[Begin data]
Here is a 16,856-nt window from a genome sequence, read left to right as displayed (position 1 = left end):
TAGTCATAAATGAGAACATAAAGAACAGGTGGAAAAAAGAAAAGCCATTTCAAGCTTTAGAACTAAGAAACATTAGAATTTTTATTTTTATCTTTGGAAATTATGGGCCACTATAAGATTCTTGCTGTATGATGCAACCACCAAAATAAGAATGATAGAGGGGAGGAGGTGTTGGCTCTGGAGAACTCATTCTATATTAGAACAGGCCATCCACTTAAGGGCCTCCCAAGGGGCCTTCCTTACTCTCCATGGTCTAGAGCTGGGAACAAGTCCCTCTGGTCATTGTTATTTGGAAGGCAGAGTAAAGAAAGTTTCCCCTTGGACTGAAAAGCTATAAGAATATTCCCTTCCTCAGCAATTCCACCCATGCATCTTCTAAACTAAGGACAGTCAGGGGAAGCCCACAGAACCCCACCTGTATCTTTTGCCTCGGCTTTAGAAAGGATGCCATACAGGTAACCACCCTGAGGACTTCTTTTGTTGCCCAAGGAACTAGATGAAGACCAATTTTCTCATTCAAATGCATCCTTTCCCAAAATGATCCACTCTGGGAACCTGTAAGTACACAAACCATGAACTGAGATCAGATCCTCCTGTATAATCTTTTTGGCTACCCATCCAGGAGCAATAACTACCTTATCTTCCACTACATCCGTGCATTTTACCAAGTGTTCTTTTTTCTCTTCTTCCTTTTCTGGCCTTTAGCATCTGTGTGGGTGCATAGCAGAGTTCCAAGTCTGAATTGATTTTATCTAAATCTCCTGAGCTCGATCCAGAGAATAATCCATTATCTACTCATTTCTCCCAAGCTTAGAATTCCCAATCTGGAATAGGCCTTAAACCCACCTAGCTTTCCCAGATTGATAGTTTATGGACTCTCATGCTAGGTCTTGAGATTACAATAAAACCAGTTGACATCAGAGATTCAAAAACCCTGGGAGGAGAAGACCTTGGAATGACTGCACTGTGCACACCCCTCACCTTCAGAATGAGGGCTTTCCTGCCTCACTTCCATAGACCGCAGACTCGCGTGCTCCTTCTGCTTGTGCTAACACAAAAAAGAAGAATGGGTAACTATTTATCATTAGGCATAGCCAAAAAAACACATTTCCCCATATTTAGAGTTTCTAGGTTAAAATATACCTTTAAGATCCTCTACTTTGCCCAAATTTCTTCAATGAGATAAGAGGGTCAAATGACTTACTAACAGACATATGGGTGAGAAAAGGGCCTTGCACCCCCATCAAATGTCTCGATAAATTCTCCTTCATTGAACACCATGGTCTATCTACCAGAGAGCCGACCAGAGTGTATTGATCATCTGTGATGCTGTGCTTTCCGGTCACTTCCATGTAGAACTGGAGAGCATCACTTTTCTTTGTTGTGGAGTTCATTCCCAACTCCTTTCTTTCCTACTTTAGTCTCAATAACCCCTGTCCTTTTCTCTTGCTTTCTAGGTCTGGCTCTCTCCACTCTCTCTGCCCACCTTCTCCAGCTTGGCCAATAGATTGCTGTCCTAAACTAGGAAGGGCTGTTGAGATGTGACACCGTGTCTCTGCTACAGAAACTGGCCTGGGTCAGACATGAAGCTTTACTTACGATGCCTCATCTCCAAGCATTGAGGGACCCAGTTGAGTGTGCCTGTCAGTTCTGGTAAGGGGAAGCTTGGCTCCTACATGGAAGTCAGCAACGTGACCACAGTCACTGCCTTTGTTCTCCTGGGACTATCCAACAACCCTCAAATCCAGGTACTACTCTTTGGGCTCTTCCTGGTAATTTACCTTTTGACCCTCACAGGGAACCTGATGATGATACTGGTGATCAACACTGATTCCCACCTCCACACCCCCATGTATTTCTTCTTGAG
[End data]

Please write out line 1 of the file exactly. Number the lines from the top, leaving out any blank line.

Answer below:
Here is a 16,856-nt window from a genome sequence, read left to right as displayed (position 1 = left end):